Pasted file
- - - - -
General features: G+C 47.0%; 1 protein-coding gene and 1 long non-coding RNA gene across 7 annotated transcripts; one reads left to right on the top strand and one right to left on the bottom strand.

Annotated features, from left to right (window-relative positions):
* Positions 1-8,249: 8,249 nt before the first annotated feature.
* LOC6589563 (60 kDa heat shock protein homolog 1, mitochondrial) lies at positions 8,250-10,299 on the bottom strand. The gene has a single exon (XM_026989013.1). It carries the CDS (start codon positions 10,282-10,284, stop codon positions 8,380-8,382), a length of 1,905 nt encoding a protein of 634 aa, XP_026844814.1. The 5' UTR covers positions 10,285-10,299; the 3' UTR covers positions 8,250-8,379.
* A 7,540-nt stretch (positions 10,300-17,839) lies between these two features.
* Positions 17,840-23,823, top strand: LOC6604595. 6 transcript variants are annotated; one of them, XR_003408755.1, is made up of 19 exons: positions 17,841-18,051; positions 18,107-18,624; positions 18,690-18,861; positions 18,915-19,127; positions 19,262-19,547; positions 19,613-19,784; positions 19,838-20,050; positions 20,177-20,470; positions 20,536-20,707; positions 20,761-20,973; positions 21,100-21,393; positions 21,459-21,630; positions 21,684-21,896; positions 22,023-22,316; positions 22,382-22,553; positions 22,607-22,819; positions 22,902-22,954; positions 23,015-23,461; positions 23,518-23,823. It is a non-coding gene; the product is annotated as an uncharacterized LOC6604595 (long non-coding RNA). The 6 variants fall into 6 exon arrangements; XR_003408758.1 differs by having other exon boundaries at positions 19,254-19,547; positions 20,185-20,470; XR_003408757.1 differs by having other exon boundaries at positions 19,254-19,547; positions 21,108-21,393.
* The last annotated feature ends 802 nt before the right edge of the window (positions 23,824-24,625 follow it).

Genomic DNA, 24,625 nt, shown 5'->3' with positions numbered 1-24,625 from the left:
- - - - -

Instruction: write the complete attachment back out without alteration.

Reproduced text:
General features: G+C 47.0%; 1 protein-coding gene and 1 long non-coding RNA gene across 7 annotated transcripts; one reads left to right on the top strand and one right to left on the bottom strand.

Annotated features, from left to right (window-relative positions):
* Positions 1-8,249: 8,249 nt before the first annotated feature.
* LOC6589563 (60 kDa heat shock protein homolog 1, mitochondrial) lies at positions 8,250-10,299 on the bottom strand. The gene has a single exon (XM_026989013.1). It carries the CDS (start codon positions 10,282-10,284, stop codon positions 8,380-8,382), a length of 1,905 nt encoding a protein of 634 aa, XP_026844814.1. The 5' UTR covers positions 10,285-10,299; the 3' UTR covers positions 8,250-8,379.
* A 7,540-nt stretch (positions 10,300-17,839) lies between these two features.
* Positions 17,840-23,823, top strand: LOC6604595. 6 transcript variants are annotated; one of them, XR_003408755.1, is made up of 19 exons: positions 17,841-18,051; positions 18,107-18,624; positions 18,690-18,861; positions 18,915-19,127; positions 19,262-19,547; positions 19,613-19,784; positions 19,838-20,050; positions 20,177-20,470; positions 20,536-20,707; positions 20,761-20,973; positions 21,100-21,393; positions 21,459-21,630; positions 21,684-21,896; positions 22,023-22,316; positions 22,382-22,553; positions 22,607-22,819; positions 22,902-22,954; positions 23,015-23,461; positions 23,518-23,823. It is a non-coding gene; the product is annotated as an uncharacterized LOC6604595 (long non-coding RNA). The 6 variants fall into 6 exon arrangements; XR_003408758.1 differs by having other exon boundaries at positions 19,254-19,547; positions 20,185-20,470; XR_003408757.1 differs by having other exon boundaries at positions 19,254-19,547; positions 21,108-21,393.
* The last annotated feature ends 802 nt before the right edge of the window (positions 23,824-24,625 follow it).

Genomic DNA, 24,625 nt, shown 5'->3' with positions numbered 1-24,625 from the left: